Oscar Predictions Galore
You Guessed It - I'm Still Broke

Should be a short one this week. I still have no job, which means no extra money, which means no new music. I should be able to pick up the new Supergrass album by next week’s column, thanks to a few temporary jobs, but after that, I have no idea. I hope you’re all really interested in my thoughts on life outside the music world, ’cause you’re probably gonna get them for a while.

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I am always surprised when the Academy of Motion Picture Arts and Sciences gets it right come Oscar time. By and large, they did a decent job this year, and in fact dropped one or two big surprises. Here are my thoughts and predictions:

As I mentioned before, I think Chicago has Best Picture all but wrapped up. Naturally, the Academy ignored the best and most original picture of the year, Adaptation, offering it only a Best Actor nomination for Nicolas Cage (well deserved) and a Best Adapted Screenplay nomination, which is just plain weird. Adaptation‘s script certainly would not exist without Susan Orlean’s novel, but it uses its source more as a launching pad for a metaphorical and metaphysical head trip. It’s a much more original script, one can argue, than some of the nominees in that category: My Big Fat Greek Wedding, for example, which floats on creaky ethnic humor and low-rent charm, or Gangs of New York, a typical revenge flick.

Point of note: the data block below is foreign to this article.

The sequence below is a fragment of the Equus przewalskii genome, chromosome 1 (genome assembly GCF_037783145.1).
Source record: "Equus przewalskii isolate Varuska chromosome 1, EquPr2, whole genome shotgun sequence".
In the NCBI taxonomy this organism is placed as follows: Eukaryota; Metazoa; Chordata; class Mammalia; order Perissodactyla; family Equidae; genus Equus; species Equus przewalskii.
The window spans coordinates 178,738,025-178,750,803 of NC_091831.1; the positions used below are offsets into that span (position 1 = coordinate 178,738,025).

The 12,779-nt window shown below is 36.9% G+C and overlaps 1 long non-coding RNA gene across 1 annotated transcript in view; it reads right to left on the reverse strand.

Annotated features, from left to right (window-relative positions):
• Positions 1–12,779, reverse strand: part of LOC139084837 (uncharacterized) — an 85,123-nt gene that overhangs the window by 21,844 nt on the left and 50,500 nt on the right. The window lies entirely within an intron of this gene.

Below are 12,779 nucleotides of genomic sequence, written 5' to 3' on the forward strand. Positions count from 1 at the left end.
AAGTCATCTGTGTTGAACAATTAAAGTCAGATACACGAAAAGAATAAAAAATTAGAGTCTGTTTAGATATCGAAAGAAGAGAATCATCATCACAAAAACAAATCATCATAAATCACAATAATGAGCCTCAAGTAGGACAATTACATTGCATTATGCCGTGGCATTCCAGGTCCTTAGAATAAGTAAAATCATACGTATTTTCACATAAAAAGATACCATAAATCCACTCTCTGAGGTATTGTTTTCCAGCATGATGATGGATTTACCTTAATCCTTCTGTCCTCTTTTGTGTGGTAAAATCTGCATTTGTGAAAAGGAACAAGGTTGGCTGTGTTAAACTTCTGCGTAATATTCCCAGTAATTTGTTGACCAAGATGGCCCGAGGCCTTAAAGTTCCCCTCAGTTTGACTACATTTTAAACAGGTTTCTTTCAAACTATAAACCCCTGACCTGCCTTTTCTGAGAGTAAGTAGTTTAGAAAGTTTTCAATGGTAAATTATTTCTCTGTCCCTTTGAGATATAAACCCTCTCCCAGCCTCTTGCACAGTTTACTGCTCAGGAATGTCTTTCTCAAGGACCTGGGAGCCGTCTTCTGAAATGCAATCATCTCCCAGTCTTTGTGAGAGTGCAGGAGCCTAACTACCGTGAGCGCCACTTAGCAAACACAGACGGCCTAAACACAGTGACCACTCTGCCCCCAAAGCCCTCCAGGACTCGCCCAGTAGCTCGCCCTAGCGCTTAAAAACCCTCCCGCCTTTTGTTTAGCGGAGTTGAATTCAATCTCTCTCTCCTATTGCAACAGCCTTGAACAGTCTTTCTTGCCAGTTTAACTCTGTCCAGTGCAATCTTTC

I’m glad to see The Two Towers nominated, because the second installment in Jackson’s trilogy does the tango all over the first one. For the life of me, I can’t figure out the widespread acclaim that Scorsese’s Gangs of New York is getting, especially since Daniel Day-Lewis (justly nominated for Best Actor) carried the film all by himself. Without his presence, the film would have been just another you-killed-my-father-now-I’m-going-to-kill-you slice of vengeance-schlock. In fact, it still is, but Day-Lewis is mesmerizing, the one bright light in an overwrought, overproduced misfire.